6. Cigarette Packs
Like in most other countries, there are warning labels on cigarette packs in Singapore, too. “Cigarette smoking is dangerous to you health.” But Singapore brought it to another level — a disgusting picture of the effects of smoking to the body. Almost half of the pack’s front cover is occupied by this graphic warning.
There was a picture of a black, rotten heart. And a “deteriorating” tongue. And a reddish black swollen foot.
I never smoked in Singapore.
Filipinos are everywhere in Singapore. One of Link Hotel’s receptionists was Filipino. When we requested for a flat iron and an ironing board, the guys who came over to our room were an Indian and a Filipino. While walking around Esplanade area, I heard a girl shouting “Dito! Dito sa kaliwa!” When I was looking for soap, I heard a woman talking on the phone saying “Call me back ‘pag malapit ka na.”
But it was Lucky Plaza where we found the most Filipinos in one place. Almost everyone there that morning was Filipino. And we spent some time having meaningful conversations with them, talking about their lives and their jobs. Pretty enlightening, really.
4. Chewing Gum
I knew chewing gum is banned in Singapore so I was expecting I would not see chewing gum there. I found one! The hard way.
While we were dining somewhere near Esplanade (I forgot what the place is called), I was moving my chair when a used chewing gum stuck to my fingers.
3. Taxi Rides
Although cab fare in Singapore is relatively expensive, I found taxi rides to be a fun experience. Taxi drivers were courteous, helpful, and they don’t ask for more than what was on their meter. That was quite refreshing!
There were monitors inside the cab that displayed the driver’s name, the plate number, and the flagdown rate. Cool.
I remember the other bloggers-slash-photo enthusiasts I was with were all patiently waiting for the sun to give way to the moon for their sunset shots but the sun just won’t set! It was almost 7pm but the sun was still there.
The next morning, I woke up at around 6:30am and it was still so dark. I actually thought it was still 5am so I went back to bed. I almost missed the bus that morning.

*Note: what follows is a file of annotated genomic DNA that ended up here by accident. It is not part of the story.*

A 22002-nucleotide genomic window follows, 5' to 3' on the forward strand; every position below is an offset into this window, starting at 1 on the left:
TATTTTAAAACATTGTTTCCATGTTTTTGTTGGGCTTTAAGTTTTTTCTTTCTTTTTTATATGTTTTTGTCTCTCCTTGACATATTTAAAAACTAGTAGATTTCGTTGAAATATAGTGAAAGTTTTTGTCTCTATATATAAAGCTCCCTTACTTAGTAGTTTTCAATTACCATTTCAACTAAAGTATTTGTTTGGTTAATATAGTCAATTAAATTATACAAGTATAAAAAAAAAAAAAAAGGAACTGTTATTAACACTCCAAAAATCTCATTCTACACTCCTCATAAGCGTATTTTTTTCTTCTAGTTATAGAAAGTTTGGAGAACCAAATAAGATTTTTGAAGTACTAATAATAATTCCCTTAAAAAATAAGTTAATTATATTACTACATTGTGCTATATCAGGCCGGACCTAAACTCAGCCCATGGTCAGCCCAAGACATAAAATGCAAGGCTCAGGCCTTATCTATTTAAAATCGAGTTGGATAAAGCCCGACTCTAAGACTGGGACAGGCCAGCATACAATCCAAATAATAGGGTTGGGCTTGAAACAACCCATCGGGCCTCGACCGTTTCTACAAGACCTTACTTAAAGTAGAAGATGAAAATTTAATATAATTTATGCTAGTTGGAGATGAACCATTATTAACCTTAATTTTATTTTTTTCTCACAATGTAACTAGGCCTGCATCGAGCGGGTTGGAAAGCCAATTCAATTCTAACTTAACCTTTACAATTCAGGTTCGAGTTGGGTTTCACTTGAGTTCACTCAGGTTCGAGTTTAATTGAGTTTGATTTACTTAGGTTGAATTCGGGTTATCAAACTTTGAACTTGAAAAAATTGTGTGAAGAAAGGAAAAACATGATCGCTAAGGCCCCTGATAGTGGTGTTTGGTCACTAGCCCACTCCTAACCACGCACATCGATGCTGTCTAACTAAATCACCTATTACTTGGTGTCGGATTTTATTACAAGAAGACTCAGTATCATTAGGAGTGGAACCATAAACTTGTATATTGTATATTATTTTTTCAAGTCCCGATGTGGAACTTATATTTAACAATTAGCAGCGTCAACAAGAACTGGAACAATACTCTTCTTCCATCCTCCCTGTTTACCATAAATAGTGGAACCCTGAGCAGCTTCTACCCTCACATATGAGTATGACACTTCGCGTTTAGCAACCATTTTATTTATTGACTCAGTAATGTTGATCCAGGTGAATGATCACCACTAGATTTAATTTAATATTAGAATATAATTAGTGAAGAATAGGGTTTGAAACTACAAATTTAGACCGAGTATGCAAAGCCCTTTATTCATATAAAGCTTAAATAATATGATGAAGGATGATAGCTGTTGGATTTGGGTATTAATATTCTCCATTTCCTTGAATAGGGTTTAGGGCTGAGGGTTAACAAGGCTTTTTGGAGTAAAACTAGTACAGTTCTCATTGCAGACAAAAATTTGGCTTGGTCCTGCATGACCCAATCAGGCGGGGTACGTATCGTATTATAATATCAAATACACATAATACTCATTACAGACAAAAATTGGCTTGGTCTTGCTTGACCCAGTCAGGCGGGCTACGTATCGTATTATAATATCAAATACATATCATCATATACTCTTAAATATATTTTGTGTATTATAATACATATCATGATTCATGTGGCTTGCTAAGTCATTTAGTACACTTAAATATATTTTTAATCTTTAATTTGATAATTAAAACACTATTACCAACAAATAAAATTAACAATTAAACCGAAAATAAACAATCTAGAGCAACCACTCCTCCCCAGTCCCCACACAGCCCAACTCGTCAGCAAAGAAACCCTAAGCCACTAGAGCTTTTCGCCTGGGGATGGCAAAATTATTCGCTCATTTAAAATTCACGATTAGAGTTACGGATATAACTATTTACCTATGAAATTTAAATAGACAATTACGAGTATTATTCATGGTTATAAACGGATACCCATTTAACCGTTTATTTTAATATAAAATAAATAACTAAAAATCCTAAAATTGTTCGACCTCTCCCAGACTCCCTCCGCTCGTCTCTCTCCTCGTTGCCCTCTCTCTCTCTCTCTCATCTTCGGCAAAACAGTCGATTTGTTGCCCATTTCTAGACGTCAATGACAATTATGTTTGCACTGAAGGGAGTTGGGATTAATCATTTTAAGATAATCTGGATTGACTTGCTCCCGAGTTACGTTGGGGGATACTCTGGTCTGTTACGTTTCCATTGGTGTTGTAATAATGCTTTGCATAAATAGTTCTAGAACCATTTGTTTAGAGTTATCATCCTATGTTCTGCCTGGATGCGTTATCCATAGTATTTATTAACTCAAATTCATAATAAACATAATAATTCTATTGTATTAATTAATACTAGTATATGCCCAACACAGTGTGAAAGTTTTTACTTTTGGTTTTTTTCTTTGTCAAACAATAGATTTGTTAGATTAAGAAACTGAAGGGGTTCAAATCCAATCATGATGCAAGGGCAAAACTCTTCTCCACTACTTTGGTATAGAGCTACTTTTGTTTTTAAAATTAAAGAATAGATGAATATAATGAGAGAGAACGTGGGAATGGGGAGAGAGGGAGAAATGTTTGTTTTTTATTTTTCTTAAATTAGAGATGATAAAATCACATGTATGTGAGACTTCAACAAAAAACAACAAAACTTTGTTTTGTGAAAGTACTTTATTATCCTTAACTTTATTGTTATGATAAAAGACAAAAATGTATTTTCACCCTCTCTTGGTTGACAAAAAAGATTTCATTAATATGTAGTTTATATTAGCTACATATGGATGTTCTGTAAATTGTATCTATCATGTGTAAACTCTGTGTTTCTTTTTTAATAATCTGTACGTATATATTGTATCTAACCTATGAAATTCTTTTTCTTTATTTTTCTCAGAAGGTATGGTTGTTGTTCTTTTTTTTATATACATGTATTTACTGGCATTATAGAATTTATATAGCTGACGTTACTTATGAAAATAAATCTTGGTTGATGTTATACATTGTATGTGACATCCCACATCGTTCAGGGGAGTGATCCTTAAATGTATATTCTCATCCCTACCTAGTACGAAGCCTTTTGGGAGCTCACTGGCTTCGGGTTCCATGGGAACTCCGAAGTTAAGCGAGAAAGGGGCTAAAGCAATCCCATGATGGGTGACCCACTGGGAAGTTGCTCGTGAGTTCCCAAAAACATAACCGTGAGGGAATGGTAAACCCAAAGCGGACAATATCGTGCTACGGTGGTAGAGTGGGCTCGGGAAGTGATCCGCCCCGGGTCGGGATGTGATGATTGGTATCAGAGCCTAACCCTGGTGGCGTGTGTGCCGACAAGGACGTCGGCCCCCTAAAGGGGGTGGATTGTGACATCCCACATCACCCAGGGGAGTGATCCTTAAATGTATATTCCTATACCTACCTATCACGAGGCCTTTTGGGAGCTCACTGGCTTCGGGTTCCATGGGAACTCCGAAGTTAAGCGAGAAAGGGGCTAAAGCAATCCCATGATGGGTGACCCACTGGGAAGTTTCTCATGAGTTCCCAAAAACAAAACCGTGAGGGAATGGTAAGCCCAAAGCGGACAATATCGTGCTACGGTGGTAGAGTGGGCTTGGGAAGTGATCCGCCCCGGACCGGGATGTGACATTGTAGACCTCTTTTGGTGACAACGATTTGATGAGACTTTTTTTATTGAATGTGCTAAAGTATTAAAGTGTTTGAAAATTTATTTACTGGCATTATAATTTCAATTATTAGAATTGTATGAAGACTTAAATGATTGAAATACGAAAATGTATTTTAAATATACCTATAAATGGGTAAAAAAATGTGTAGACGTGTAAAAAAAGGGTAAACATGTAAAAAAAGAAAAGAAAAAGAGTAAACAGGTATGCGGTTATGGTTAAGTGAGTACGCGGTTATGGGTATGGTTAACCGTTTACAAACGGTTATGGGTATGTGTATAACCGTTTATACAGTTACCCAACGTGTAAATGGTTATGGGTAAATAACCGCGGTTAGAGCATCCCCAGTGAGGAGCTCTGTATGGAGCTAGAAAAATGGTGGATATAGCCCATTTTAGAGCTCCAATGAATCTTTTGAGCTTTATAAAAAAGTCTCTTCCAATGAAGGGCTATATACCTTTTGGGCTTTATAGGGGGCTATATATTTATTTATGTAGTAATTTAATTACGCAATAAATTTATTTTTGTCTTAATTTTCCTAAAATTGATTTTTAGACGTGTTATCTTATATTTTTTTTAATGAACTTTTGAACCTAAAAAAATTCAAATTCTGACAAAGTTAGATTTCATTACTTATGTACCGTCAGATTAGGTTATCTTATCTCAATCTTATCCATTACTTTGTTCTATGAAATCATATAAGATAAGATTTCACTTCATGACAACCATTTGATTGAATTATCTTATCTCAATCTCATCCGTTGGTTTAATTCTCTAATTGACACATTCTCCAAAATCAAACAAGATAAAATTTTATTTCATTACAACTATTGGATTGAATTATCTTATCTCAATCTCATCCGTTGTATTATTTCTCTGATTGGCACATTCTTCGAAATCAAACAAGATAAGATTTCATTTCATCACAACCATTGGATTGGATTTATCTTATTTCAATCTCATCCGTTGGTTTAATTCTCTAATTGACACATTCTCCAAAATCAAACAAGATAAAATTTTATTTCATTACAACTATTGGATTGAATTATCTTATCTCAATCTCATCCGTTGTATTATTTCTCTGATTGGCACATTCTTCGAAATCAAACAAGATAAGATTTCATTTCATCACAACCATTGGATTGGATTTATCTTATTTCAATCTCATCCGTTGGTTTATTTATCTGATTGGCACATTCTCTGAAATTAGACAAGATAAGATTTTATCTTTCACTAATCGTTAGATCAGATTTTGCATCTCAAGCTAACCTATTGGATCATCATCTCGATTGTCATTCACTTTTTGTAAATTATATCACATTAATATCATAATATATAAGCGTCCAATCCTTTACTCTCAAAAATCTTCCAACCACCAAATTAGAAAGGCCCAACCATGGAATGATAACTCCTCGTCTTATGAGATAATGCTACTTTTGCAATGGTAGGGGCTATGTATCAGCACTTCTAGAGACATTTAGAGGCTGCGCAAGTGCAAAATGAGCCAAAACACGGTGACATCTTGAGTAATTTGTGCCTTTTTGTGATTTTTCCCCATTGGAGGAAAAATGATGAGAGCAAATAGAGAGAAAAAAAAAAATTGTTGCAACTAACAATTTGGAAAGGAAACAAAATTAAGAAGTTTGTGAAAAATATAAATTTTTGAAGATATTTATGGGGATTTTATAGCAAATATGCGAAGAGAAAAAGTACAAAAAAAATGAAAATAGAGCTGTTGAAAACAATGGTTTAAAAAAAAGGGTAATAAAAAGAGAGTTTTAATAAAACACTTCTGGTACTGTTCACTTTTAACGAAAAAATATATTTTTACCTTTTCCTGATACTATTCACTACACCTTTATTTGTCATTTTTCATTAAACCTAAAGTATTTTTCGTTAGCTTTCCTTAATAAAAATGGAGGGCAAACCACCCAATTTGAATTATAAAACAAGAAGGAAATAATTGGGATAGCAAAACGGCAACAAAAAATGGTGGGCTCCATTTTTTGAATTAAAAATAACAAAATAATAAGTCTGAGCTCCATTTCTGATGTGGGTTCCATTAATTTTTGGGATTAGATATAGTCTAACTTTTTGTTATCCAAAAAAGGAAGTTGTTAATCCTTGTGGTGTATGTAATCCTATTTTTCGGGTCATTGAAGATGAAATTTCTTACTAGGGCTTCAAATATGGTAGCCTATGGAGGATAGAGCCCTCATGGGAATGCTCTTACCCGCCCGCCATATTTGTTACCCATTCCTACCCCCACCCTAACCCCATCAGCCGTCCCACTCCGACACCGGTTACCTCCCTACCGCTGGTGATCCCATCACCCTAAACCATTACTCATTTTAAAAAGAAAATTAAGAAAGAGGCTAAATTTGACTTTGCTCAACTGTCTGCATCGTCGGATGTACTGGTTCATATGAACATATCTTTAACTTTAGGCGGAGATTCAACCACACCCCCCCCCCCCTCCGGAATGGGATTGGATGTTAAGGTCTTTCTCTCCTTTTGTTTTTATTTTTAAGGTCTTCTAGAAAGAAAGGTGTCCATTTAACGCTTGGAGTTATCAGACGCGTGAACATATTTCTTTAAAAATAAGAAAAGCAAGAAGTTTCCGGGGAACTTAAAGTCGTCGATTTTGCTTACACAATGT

First thing I noticed: BIG servings. It was actually good for two to three people. But I had to finish it.
Second I noticed, their siomai was far, far, far better-tasting than our siomai. They actually call it “siew mai.” It tasted soooo good that now that I’m back in the Philippines, I buy siomai from any store hoping I could get something that tastes close to, if not as good as, those I tried in Singapore. No luck yet.
One noon, while we were at another Hawker center, an old woman who was cleaning up the tables approached us. She was upset. By the tone of her voice, I could say she was a little angry. She was saying something in Chinese and I couldn’t understand. She was pointing on a plate on our table she was about to collect. It was a friend’s plate and there were still some rice on it.
At first, we were wondering what she was saying. I was still eating at the time. (I told you the serving was big.) She kept on saying something, pointing on the plate.
I was about to give her my plate when it dawned on me that she was upset because my friend did not eat everything on her plate. There were leftovers and that was what the old woman was ranting about. She was upset that some food would go straight to the trash bin.
I decided to eat everything on my plate.
There you go. Ten intesting things I noticed in Singapore.
And oh! My fellow Pinoy bloggers found a “taong-grasa” in Singapore! A rare sight! I thought they didn’t have homeless peeps there.
I’ll be writing about how my Singapore trip went with day-to-day details soon.